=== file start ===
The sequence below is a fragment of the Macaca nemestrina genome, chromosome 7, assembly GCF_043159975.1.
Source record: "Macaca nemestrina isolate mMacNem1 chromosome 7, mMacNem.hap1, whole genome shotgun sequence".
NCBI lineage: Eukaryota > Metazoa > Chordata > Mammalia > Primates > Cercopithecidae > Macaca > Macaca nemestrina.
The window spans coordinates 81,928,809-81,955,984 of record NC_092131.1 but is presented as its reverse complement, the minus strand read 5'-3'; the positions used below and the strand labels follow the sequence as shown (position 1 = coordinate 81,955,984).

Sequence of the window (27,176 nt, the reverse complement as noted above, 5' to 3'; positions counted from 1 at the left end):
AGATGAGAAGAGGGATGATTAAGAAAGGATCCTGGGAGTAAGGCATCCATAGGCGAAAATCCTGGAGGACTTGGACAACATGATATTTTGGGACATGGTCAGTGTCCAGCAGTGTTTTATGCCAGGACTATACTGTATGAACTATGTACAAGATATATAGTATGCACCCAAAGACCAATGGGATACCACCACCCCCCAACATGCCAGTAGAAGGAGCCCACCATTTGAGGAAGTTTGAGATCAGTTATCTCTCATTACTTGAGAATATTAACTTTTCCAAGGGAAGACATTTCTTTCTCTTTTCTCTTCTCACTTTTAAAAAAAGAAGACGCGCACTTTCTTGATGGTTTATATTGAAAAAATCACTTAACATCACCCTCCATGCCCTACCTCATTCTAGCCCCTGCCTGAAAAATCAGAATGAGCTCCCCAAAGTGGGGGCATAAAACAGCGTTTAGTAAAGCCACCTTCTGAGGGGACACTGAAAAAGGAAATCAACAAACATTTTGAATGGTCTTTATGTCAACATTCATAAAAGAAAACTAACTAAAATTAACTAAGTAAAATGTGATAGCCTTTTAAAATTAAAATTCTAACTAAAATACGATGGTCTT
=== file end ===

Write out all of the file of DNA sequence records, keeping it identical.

The sequence below is a fragment of the Macaca nemestrina genome, chromosome 7, assembly GCF_043159975.1.
Source record: "Macaca nemestrina isolate mMacNem1 chromosome 7, mMacNem.hap1, whole genome shotgun sequence".
NCBI lineage: Eukaryota > Metazoa > Chordata > Mammalia > Primates > Cercopithecidae > Macaca > Macaca nemestrina.
The window spans coordinates 81,928,809-81,955,984 of record NC_092131.1 but is presented as its reverse complement, the minus strand read 5'-3'; the positions used below and the strand labels follow the sequence as shown (position 1 = coordinate 81,955,984).

Sequence of the window (27,176 nt, the reverse complement as noted above, 5' to 3'; positions counted from 1 at the left end):
AGATGAGAAGAGGGATGATTAAGAAAGGATCCTGGGAGTAAGGCATCCATAGGCGAAAATCCTGGAGGACTTGGACAACATGATATTTTGGGACATGGTCAGTGTCCAGCAGTGTTTTATGCCAGGACTATACTGTATGAACTATGTACAAGATATATAGTATGCACCCAAAGACCAATGGGATACCACCACCCCCCAACATGCCAGTAGAAGGAGCCCACCATTTGAGGAAGTTTGAGATCAGTTATCTCTCATTACTTGAGAATATTAACTTTTCCAAGGGAAGACATTTCTTTCTCTTTTCTCTTCTCACTTTTAAAAAAAGAAGACGCGCACTTTCTTGATGGTTTATATTGAAAAAATCACTTAACATCACCCTCCATGCCCTACCTCATTCTAGCCCCTGCCTGAAAAATCAGAATGAGCTCCCCAAAGTGGGGGCATAAAACAGCGTTTAGTAAAGCCACCTTCTGAGGGGACACTGAAAAAGGAAATCAACAAACATTTTGAATGGTCTTTATGTCAACATTCATAAAAGAAAACTAACTAAAATTAACTAAGTAAAATGTGATAGCCTTTTAAAATTAAAATTCTAACTAAAATACGATGGTCTT